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The Non-effects of Ocean Acidification on European Sea Bass Larvae

Paper Reviewed
Cominassi, L., Moyano, M., Claireaux, G., Howald, S., Mark, F.C., Zambonino-Infante, J.-L., Le Bayon, N. and Peck, M.A. 2020. Combined effects of ocean acidification and temperature on larval and juvenile growth, development and swimming performance of European sea bass (Dicentrarchus labrax). PLoS ONE 14: e0221283,

In presenting the rationale for their study, Cominassi et al. (2020) write "gaining a mechanistic, physiologically-based understanding of how ocean acidification and warming affect marine flora and fauna is essential for reliable projections of future effects of climate change." And so it was that they set out to obtain such an understanding for a key commercial and recreational fish species home to the northeast Atlantic Ocean and Mediterranean Sea, the European sea bass (Dicentrarchus labrax). More specifically, they "examined the effects of ocean acidification and warming on the somatic growth, development and swimming capacity throughout the larval and early juvenile phase of sea bass reared at two temperatures (15°C and 20°C) and three PCO2 levels (650, 1150, 1700 µatm; pH 8.0, 7.8, 7.6)." It was the authors' expectation that "increased levels of PCO2 might negatively affect the growth and/or swimming ability of larvae due to poorly developed acid-base regulation and the need to partition energy between homeostasis-related mechanisms and ecologically important activities."

So, was their hypothesis proven correct?

As presented in their own words, Cominassi et al. write "contrary to our expectations, the results of the present study indicated that life-long exposure to ocean acidification had no significant effect on the somatic growth rate and swimming capacity of sea bass larvae." Such findings, they add "are in accordance with those reported in a recent meta-analysis conducted by Cattano et al. (2018), highlighting no overall effects of high CO2 on growth," or "in a number of other studies testing routine swimming characteristics or critical swimming speed in marine fish larvae exposed to ocean acidification." However the authors did report larval growth (body height and body weight) were enhanced in the higher temperature treatment, which morphological differences were "related to a faster development at the warmer temperature."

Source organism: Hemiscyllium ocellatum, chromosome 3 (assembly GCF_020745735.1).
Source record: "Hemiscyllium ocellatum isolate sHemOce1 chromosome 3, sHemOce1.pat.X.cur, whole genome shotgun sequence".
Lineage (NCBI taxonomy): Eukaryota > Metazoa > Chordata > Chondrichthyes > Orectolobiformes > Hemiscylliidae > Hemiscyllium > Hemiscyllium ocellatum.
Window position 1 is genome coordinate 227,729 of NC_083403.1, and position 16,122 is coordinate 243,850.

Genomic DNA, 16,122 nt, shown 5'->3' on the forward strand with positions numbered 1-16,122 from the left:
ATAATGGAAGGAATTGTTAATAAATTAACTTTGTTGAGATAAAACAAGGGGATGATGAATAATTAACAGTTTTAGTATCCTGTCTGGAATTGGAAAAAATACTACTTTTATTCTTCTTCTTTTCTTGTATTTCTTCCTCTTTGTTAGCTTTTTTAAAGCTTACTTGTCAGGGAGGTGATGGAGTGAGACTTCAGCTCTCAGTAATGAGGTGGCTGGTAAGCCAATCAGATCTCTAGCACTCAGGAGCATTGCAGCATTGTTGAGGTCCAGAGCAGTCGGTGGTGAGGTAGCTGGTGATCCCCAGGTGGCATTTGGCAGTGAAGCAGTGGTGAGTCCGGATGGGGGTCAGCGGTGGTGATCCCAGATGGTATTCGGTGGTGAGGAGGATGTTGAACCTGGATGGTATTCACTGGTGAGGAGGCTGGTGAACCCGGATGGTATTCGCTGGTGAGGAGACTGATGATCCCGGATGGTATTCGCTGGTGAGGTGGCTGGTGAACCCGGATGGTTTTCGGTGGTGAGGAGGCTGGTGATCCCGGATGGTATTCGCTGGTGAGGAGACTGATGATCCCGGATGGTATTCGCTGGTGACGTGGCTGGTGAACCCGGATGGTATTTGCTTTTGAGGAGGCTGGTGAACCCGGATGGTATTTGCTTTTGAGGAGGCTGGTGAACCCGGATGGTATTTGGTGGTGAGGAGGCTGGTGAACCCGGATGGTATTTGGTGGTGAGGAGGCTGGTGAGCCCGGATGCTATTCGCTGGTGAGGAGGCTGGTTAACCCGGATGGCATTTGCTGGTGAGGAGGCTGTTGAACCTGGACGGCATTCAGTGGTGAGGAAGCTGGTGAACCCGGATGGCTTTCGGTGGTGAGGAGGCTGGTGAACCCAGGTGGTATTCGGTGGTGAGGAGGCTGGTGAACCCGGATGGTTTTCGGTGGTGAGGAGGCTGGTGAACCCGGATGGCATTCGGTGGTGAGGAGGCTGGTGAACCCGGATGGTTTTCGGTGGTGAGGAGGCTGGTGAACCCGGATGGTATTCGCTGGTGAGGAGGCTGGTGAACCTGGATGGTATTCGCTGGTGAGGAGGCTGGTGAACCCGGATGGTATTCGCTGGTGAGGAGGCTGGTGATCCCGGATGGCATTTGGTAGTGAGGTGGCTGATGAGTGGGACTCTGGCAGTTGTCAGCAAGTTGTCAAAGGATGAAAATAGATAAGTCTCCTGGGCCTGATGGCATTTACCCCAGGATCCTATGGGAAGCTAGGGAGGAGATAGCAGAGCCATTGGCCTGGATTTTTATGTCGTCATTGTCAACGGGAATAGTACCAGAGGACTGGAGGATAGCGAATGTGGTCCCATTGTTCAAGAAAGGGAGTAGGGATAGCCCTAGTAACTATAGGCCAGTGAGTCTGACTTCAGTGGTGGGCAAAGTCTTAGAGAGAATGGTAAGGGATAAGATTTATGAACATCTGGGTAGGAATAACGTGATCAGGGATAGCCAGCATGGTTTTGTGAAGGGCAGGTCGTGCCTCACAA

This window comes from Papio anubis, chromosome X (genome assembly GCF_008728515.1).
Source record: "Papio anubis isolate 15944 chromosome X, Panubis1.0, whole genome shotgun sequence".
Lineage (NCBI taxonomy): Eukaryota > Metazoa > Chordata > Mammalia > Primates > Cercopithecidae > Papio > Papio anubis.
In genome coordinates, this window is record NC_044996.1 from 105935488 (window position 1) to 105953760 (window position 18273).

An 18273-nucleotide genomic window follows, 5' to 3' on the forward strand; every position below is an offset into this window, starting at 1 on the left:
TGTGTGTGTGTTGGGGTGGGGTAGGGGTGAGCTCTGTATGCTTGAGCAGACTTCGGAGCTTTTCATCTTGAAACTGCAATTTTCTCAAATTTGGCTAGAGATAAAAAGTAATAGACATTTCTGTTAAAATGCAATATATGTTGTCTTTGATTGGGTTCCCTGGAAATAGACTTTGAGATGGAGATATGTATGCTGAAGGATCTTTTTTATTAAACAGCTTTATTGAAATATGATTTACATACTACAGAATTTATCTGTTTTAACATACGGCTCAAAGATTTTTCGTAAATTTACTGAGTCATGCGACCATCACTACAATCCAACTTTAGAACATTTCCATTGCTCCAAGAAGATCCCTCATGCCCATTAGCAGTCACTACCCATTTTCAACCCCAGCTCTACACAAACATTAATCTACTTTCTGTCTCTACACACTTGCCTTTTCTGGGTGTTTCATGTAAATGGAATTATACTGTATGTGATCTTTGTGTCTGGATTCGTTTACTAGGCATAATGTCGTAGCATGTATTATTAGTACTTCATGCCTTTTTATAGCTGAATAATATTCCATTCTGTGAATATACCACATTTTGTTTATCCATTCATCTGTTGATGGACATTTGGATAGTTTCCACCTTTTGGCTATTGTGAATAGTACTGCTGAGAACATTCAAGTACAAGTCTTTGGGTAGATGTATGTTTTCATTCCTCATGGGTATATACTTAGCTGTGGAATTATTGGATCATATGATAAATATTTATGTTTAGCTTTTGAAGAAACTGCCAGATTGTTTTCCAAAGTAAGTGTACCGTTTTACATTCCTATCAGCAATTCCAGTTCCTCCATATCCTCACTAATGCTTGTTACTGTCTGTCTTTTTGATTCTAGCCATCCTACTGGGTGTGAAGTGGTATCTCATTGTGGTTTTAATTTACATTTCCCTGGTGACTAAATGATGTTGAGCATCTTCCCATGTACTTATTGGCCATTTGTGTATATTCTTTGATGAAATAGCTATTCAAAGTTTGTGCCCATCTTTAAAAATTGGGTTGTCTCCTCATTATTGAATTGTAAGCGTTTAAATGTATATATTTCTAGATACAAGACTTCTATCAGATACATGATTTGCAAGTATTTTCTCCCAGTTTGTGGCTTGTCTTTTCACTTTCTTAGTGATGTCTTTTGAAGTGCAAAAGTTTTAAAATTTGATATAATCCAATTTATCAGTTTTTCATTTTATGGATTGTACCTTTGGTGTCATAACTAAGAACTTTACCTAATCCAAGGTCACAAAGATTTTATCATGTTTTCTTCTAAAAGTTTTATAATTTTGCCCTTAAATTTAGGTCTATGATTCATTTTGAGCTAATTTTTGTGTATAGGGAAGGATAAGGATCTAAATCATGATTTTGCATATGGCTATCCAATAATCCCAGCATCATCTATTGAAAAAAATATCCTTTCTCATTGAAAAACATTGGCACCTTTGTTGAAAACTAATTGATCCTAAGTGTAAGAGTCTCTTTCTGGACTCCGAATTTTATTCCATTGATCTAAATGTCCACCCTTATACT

Based on the above findings, in the Conclusion section of their paper, Cominassi et al. write "European sea bass larvae are not impacted by projected future increases in levels of PCO2 thanks to the use of physiological mechanisms allowing them to maintain growth and swimming performance." And they also say "our study adds to the growing number of studies reporting no effects of ocean acidification or ocean acidification and warming on the swimming performance of marine fish larvae." Consequently, the non-findings of the present study are actually quite revealing, indicating the ocean acidification scare is likely just that for marine fish -- a scare!

Cattano, C., Claudet, J., Domenici, P. and Milazzo, M. 2018. Living in a high CO2 world: a global meta-analysis shows multiple trait-mediated fish responses to ocean acidification. Ecological Monographs 88: 320-335.

Posted 24 August 2020